Dept. of Defense

Canadian Military Will Restrict But Allow Cannabis Use

Lt. Gen. Chuck Lamarre, chief of military personnel in the Canadian Armed Forces, said in a recent interview with the CBC that the Canadian military is not in a position to impose an outright ban on adult-use cannabis. However, Lamarre indicated that restrictions will be more wide-ranging on cannabis consumption than on alcohol.

The Canadian military has a draft policy to deploy and is waiting on the House of Commons to pass the amended version of C-45, the pending Canadian cannabis legalization bill.

“There’s no total ban at this point. We can’t do that. If the law says it’s no longer criminal to have it in your possession, it’s not a criminal act. You just can’t ban it outright.” — Lt. Gen. Chuck Lamarre, to the CBC

The military policy will cover everyone in uniform and also offer guidance to the 30,000 civilian employees of the Canadian National Defence Department.

Restrictions on alcohol and even bans during some overseas operations have long been in place in Canada‘s military. Lamarre and his team are proposing what is essentially an expansion of the rules governing alcohol consumption to include cannabis, in a way that makes sense for the differences between the two substances.

Some military personnel have argued for an outright ban for certain occupations. Lamarre would not discuss it deeply but said the air force has specific concerns about pilots and a dialogue about toughening the policy for the air force was ongoing. The commanders of other branches — army, navy, and special forces — have also been tasked with determining which occupations might need special rules.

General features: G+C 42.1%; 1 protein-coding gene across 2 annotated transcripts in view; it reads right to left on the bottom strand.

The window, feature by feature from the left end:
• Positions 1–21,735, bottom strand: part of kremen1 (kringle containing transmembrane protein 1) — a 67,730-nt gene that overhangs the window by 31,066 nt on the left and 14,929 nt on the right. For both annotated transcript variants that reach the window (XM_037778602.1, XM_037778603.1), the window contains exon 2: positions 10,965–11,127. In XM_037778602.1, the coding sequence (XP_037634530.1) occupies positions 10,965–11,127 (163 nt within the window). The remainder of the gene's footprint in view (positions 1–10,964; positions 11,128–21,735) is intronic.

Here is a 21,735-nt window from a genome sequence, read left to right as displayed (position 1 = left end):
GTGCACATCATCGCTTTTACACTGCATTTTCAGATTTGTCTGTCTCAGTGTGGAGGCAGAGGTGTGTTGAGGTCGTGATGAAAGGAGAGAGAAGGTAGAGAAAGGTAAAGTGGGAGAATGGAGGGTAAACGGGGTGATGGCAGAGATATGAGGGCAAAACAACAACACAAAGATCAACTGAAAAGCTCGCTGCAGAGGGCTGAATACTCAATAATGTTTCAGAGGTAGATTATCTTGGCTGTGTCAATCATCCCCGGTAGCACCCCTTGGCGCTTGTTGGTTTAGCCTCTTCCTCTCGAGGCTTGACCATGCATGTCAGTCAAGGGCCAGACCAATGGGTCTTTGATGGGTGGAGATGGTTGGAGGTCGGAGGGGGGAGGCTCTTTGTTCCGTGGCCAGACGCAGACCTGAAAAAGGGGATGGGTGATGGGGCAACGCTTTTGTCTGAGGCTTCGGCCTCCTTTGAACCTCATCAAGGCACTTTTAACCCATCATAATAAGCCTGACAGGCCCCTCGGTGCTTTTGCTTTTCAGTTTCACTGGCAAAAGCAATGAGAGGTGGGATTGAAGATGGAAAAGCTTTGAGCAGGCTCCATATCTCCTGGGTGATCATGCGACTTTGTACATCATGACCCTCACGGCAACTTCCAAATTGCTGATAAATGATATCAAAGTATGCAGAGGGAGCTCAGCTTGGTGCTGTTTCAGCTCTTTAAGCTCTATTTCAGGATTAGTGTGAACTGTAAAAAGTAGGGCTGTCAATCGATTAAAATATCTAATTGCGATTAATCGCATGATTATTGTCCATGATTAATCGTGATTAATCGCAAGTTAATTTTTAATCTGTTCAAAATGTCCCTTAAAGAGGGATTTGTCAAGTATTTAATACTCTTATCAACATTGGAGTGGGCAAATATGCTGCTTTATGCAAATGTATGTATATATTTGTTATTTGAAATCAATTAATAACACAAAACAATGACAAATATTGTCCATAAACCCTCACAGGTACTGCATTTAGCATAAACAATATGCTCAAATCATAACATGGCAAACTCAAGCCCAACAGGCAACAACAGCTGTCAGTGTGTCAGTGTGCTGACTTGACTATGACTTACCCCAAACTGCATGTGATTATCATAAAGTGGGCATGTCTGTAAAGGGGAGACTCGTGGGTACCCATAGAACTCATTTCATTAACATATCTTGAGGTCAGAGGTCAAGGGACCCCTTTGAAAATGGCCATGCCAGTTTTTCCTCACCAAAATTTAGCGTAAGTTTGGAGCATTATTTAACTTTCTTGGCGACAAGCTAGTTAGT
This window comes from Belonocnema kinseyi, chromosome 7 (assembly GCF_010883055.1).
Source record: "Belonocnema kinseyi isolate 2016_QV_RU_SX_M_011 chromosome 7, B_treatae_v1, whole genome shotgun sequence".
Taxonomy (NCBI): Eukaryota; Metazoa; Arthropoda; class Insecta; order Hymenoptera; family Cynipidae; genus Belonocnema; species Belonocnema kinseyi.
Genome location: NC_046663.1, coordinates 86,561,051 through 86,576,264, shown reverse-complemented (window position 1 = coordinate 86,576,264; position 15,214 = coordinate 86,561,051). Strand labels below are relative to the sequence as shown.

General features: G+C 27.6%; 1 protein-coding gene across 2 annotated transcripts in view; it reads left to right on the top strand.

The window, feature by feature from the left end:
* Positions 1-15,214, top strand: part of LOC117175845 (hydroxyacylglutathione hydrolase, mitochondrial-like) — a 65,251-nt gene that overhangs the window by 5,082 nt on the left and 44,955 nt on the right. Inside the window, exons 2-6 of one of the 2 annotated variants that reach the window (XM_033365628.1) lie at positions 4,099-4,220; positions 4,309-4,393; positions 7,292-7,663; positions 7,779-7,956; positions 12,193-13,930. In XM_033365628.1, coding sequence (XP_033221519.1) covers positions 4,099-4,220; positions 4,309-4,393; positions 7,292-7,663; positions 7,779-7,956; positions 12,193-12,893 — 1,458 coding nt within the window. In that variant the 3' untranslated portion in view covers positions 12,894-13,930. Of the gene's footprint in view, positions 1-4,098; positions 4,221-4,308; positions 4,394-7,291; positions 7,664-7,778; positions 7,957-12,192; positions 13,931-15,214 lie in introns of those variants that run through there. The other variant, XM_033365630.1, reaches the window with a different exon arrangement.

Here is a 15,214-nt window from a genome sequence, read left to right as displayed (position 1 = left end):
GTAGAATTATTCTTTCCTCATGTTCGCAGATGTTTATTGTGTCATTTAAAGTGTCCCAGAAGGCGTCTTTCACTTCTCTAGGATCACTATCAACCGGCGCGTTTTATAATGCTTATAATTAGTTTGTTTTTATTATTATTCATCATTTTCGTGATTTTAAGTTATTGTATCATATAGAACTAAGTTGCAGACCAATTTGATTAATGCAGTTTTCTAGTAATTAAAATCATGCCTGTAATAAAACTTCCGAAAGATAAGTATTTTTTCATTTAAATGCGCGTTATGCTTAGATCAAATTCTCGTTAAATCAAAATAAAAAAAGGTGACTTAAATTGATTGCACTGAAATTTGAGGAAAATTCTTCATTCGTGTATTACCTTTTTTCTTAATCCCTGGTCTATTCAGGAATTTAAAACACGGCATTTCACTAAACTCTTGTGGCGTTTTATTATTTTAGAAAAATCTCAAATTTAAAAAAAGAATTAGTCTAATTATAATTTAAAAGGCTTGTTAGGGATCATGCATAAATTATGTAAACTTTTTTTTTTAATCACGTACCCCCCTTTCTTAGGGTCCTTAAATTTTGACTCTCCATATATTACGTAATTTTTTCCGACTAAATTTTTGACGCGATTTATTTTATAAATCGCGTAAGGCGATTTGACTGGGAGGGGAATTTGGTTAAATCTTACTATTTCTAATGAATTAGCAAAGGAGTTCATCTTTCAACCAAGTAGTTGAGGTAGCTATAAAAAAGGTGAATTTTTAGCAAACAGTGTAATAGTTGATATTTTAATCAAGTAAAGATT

“Canadians are expecting our operational readiness and our ability to do our business must never be compromised.” — Lt. Gen. Chuck Lamarre, via the CBC

Lamarre says he doesn’t believe there will be a post-legalization spike in cannabis use among members of the Armed Forces. Most people who join the military do so to perform challenging feats such as flying planes and helicopters, Lamarre said, and he doesn’t expect they would allow legal cannabis to keep them away from that work.

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Authored By

Patrick Beggan is a writer and photographer based in Bellingham, Washington. After serving as a US Army medic, he developed a passion for natural and herbal medicine that led him to the West coast. As a photographer, he strives to capture mood & narrative simultaneously to create images that speak volumes.

 

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